Federal Courts preserves the landmark decision in favor of Microsoft on email seizure case

US Federal Courts had recently ruled that the U.S government cannot force Microsoft Corp and other technology companies to hand over customer emails which are stored on servers situated outside the States. This was considered as a landmark decision and was lauded by privacy activists. However, this decision was once again challenged and the federal courts have once again stood their grounds and refused to reconsider the decision.

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This Tuesday the 4-4 vote by the 2nd U.S Circuit Court of Appeals in Manhatten gave a new lease to the July 14 decision and this was no less than a victory for privacy advocates and other related technology companies which have been known for their cloud services and a part of their infrastructure is situated out of U.S soil. It was in July that Circuit Judge Susan ruled that Microsoft cannot be forced to turn out the emails which were sought by the authorities and was stored on a server in Dublin, Ireland.

Despite the fact that Microsoft was based out of Washington State Carney said that the emails lie beyond the scope of domestic search warrants issues under the federal Stored Communications Act. Apparently, Microsoft was the first one to challenge the warrant and since it concerned the technology fraternity as whole the case immediately garnered quite a lot of interest.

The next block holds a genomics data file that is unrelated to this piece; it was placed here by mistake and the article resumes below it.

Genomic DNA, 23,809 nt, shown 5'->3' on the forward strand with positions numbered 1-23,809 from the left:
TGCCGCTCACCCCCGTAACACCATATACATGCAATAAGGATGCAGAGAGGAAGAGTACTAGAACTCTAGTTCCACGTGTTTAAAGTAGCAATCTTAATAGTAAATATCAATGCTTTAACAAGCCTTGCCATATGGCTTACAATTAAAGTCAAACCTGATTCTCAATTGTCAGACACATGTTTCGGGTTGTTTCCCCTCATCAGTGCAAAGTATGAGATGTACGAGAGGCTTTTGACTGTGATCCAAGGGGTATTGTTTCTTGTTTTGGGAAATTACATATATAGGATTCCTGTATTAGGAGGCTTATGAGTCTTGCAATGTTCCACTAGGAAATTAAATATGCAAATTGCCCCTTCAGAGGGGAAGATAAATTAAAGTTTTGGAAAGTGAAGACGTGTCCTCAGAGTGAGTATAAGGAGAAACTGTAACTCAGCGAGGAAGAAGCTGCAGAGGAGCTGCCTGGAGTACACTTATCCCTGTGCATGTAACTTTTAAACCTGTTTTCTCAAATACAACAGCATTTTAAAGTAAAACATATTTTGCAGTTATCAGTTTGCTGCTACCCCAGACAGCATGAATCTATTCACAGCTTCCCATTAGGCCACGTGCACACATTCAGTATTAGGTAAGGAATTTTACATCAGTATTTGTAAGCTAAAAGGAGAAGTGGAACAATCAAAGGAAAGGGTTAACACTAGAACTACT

Many technology companies including Amazon.com, Apple, CNN, Fox News Network and Verizon Communications and also U.S Chamber of Commerce.

However, the dissenters argued that it doesn’t matter where the emails were stored since Microsoft was a US Company and it further claimed that this will “create a roadmap for the facilitation of criminal activity and impeded programs to protect the national security of the United States and its allies.” The law was put forth and passed in 1986 and may be amended to suit the needs accordingly.

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Mahit Huilgol has been using Windows on Mobile since the Windows 6. Ever since than i have been following Microsoft developments from close quarters and love writing about it. Eagerly waiting for the time when Windows Phone will be the most preferred OS in the World.